Maintenance fee 20 baht, free for children under 15
Bamrung Muang Road
Back on Maha Chai Street, we returned to Bamrung Muang which means “the street that beautified the city” a street full of history and deserves that I linger a little.
Bamrung Muang was the first shopping district of Bangkok, the first shopping mall Western-style where you could find diverse products and services, and also the main walkway from the river Chao Phraya to Wat Sutat.
It is here that the first hairdresser was opened, which put an end to the traditional barbershop that sold its door-to-door service. The first laundries were open in this street which later became very popular with the employees of the royal court, who had never washed or ironed European-style shirts and trousers they had to wear on duty.
The bridge at the beginning of this road was made of bricks and was solidified by a meter of bricks stacked underneath, so strong enough to support elephants, which were regularly seen making round trips.
It was in 1863 that it became the second paved street after Charoen Krung, but also where the first sewer system was installed. During this period the whole street was lined with wooden shops, in 1870 King Rama 5 on his return from a trip to Singapore had them demolished for constructions similar to the one he had seen there. They were the first solid buildings built in the country. The population was immediately seduced by the quality and elegance of the arched doors and this style became very popular and will be used by his successor King Rama 6. In the past passers-by could walk along this archway but later the owners built walls between each house and today there are still passages without sidewalks.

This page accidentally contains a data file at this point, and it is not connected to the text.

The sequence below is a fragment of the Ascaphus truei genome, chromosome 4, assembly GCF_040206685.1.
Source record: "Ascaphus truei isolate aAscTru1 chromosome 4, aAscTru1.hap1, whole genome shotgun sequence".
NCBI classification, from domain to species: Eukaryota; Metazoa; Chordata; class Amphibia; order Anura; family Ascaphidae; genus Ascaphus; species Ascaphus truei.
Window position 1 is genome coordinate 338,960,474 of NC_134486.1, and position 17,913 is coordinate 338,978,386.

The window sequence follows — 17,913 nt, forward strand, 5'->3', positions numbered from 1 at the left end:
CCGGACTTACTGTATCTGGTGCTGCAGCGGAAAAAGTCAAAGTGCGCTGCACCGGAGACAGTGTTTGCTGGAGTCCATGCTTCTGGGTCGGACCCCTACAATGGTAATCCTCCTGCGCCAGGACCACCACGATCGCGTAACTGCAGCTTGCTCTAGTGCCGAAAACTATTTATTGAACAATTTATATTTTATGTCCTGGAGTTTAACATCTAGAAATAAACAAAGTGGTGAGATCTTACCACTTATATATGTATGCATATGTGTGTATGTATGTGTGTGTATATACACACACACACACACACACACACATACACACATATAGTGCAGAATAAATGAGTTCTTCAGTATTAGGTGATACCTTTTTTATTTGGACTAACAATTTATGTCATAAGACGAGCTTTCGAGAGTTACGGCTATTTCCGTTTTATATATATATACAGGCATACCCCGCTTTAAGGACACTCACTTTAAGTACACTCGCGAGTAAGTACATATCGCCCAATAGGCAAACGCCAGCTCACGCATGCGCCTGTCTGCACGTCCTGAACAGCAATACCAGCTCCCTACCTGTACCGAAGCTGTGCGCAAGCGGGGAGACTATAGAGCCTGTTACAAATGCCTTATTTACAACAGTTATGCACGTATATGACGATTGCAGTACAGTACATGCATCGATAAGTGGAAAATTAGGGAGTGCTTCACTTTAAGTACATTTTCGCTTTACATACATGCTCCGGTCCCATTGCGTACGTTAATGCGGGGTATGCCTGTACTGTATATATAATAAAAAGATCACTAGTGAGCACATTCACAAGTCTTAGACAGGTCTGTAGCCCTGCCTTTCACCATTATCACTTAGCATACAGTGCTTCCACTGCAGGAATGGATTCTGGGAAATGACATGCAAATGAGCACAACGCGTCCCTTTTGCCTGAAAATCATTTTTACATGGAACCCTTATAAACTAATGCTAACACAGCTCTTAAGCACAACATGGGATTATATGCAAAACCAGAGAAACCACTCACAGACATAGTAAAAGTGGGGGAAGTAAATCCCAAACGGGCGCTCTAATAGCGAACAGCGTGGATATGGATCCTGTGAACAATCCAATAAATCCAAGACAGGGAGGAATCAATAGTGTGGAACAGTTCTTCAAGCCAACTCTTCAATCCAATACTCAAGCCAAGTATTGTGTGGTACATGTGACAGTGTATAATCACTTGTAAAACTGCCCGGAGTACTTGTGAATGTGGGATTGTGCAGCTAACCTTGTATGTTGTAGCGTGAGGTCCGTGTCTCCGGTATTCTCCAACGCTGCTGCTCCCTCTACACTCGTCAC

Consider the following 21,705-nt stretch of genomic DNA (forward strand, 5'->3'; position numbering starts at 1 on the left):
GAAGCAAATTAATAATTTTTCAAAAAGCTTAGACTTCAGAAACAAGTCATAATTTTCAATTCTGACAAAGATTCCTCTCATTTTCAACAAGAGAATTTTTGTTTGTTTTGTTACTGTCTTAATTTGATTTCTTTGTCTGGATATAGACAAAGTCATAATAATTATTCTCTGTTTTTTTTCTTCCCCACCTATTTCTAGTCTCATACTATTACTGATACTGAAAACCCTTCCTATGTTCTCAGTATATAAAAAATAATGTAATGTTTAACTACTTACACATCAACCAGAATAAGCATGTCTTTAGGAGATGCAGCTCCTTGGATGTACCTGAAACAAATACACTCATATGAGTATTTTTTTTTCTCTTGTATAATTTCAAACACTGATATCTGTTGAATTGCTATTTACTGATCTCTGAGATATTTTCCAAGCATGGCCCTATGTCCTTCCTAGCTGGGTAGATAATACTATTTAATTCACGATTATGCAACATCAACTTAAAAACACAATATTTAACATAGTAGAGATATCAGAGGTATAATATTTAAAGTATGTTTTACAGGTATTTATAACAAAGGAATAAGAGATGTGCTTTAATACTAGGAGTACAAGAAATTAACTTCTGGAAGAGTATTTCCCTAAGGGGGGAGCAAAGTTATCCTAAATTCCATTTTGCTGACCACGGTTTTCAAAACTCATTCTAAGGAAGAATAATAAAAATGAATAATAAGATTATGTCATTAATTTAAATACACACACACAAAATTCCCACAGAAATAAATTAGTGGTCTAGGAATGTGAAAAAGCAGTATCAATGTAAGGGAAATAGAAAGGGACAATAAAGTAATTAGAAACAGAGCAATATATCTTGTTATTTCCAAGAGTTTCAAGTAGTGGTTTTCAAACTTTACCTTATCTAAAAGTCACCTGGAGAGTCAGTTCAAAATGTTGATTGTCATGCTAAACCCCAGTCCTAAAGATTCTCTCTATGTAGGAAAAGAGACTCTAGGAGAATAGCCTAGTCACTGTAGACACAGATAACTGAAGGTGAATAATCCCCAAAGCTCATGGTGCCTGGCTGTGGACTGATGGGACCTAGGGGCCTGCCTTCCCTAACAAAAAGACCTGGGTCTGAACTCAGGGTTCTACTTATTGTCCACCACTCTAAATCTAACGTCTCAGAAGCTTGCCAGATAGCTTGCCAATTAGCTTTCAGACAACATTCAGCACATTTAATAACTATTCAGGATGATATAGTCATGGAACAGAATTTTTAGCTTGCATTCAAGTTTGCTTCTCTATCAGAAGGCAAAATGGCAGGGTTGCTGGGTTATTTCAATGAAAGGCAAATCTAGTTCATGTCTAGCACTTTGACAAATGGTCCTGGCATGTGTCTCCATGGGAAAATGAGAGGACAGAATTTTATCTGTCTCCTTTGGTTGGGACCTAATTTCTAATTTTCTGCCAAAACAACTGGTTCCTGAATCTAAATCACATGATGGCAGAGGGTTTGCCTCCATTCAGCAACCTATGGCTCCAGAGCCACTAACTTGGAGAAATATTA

Nowadays it’s the shopping road and wholesalers of religious products for temples, from robes for the monk to Buddhist chanting books and statues of any size. We did stop in a parking space which is also a warehouse of hundreds of big Buddha statues, I never saw so many in one place. We reached the giant’s red wing (Sao Ching Cha) and Wat Suthat,
my friend says he will come back to visit it next time as we preferred to continue our stroll. From there we crossed the square where is the city hall to Dinso road where are some good restaurants including the one I wanted to show him. The Krua Apsorn, a well-known restaurant by Thai people, the original is on Samsen road but Dinso branch is the larger. I had some lunch sometimes here and I have fond memories of a couple of dishes, Stir-Fried Crab Meat with Yellow Pepper Chili, crab omelet, the menu is large and for every taste, one of the best in this area, 100 to 500 Baht/dishes, open Monday to Saturday from 10.00 to 20.00. Of course, we didn’t eat there, but my friend will come for lunch when he visits the temple. Me as well.
196 Dinso Road
Open 10.30 to 20.30 – Close on Sunday
Outside the restaurant was a “Yakult Lady” who delivered some small bottles of this popular drink to some staff members of the restaurant. Before I used to see them every day, they are recognizable by their uniform and the bicycle bell they ring to signal their coming. But now, many of them use small motorcycles and some pushcart. 2200 of these small plastic bottles are sold in Thailand/day. If you see one of those ladies buy 1 or 2 bottles, it’s good for your stomach. 9 bath/bottle